Howard Civil Engineering has five office-based Mental Health First Aiders (MHFA), including Clara. They are known by all the staff within the company and are trained to spot signs of poor mental health while promoting the positive thinking of ‘If you need help, we’re here to help.’ Clara goes on to explain how she believes the way mental health is addressed in her company can be further improved:
“To spread more awareness and lessen stigmas, I believe site managers should be signed up to courses to help them spot signs and give basic support as they see their teams on site every day. If they can spot the signs, they can help, whereas us in the office can only really help if someone comes to us and says they need help. Within the industry as a whole, I think we should be encouraged to have at least one MHFA in every company.”
Just as a First Aider is law in every business, I think an MHFA should be too. This way we can spread more awareness and people may start to open up more.
Bradford district has an abundance of services and resources available to anyone struggling with mental health issues with one specifically aimed to aid men’s mental health, ‘Andy’s Man Club’; a safe, non-judgemental, confidential space for men to get together to talk about their problems and share support and advice.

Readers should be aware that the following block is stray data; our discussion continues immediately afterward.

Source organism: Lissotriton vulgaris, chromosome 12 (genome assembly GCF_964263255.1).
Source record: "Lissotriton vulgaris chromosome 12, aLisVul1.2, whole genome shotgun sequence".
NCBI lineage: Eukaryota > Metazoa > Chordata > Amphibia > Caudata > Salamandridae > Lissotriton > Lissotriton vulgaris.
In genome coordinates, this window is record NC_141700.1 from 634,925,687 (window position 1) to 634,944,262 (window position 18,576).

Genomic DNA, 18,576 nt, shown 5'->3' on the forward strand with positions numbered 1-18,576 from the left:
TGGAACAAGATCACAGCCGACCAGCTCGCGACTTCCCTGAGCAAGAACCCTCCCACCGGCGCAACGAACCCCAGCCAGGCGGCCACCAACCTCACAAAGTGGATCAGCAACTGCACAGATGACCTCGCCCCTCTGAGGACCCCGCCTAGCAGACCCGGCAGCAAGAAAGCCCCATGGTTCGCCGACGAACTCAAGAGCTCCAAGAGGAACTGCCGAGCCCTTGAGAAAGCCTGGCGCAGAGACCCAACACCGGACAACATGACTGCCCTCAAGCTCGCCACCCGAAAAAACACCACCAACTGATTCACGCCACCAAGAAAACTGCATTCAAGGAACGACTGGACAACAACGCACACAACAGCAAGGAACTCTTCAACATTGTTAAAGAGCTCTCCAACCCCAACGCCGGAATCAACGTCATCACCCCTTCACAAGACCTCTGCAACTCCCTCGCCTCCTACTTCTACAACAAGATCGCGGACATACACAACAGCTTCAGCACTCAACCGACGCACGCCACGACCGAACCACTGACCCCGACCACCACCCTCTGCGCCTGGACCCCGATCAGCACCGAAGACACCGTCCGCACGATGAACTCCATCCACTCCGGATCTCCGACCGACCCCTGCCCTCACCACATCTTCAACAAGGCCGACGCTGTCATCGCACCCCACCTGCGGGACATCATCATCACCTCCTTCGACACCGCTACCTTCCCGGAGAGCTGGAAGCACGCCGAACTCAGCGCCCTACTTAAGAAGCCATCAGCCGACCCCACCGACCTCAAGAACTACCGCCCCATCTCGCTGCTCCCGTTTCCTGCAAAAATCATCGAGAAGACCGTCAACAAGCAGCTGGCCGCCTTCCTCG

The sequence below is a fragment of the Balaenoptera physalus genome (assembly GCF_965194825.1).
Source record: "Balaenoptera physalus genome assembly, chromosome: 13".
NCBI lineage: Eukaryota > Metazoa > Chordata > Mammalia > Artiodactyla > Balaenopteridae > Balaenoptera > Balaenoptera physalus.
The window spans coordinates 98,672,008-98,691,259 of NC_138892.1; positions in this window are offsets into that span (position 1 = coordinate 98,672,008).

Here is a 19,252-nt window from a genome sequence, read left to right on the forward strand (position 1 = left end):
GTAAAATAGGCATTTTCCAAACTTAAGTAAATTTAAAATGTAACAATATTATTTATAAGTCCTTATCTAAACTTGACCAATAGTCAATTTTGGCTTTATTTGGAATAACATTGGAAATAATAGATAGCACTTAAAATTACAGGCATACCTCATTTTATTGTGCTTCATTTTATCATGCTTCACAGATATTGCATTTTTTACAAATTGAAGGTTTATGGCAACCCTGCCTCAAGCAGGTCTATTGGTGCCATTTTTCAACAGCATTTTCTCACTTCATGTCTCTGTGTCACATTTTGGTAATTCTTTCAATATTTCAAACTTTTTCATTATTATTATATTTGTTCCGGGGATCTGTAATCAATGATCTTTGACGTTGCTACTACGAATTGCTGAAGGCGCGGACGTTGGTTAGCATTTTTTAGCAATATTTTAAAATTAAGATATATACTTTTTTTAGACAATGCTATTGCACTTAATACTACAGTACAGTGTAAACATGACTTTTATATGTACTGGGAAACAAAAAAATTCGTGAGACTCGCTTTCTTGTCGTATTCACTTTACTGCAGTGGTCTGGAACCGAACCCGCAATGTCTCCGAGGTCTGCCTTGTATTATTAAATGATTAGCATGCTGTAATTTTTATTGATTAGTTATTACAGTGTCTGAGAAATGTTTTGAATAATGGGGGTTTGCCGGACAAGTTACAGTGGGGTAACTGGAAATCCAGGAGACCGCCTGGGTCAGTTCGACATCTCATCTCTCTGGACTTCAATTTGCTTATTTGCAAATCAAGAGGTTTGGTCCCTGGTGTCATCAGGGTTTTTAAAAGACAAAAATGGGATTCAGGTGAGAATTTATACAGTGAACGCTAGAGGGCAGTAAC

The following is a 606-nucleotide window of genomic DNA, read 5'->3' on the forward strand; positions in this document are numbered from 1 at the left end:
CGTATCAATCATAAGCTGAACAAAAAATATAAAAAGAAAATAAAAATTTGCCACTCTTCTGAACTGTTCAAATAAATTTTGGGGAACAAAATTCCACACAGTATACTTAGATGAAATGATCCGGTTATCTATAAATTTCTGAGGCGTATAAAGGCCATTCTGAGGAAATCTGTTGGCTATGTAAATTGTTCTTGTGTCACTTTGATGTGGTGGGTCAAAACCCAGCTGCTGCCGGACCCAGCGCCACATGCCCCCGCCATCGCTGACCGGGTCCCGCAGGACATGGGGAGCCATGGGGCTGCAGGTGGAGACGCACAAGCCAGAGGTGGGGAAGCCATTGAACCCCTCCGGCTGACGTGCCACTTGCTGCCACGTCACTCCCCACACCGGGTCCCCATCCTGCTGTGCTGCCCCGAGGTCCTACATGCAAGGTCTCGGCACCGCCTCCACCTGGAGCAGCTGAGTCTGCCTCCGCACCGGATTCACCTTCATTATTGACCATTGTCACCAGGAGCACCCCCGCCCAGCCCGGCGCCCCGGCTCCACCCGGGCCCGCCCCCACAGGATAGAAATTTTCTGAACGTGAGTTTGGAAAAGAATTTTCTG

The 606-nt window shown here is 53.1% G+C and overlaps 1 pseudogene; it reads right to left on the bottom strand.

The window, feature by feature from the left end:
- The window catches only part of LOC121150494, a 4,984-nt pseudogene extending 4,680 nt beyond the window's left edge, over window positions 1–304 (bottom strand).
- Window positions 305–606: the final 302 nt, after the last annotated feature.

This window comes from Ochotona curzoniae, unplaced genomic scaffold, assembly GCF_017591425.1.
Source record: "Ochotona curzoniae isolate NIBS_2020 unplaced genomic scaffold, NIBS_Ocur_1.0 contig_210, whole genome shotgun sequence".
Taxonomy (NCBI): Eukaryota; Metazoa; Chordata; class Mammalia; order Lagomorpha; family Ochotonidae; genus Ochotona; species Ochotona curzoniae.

The interview ended with Clara sharing some words of advice and encouragement for everyone in the construction industry who may be struggling with a mental health issue:
“Speak out. There is so much more acceptance of mental health now, find someone who can help you and speak to them. A problem shared is a problem halved and MHFA’s are trained to help. Always seek advice and help as things can only get better with help.”
If you need to talk to someone, we’re here for you
What can you do to support mental health in your workplace?
If you’d like to empower your workforce to look after their mental health and wellbeing, we recommend investing in training:
- Our Mental Health First Aid course is internationally recognised. At the end of the 2-day course you’ll be a qualified Mental Health First Aider and be able to spot the symptoms and triggers of mental ill health in your organisation and provide support.
- If you want an introduction to mental health in your organisation then book onto our 1-day Mental Health Awareness course. This is a great training course for anyone in customer-facing roles.
- Provide support for your workforce by getting Mental Health and Wellbeing Champions trained across your departments. After this 1-day course your champions will understand factors that can trigger poor mental health, learn to hold supportive conversations and signpost to services that can help.
Mind, (www.mind.org.uk, 17 December 2020) ‘Men’s Mental Health under Pressure as Suicidal Thoughts Double in Ten Years’
Thomas-Alex T and er, (Construction News, 23 June 2022), ‘Mind Matters: Construction Workers Reply to CN’s Mental Health Survey’
Posted on: 27th July 2022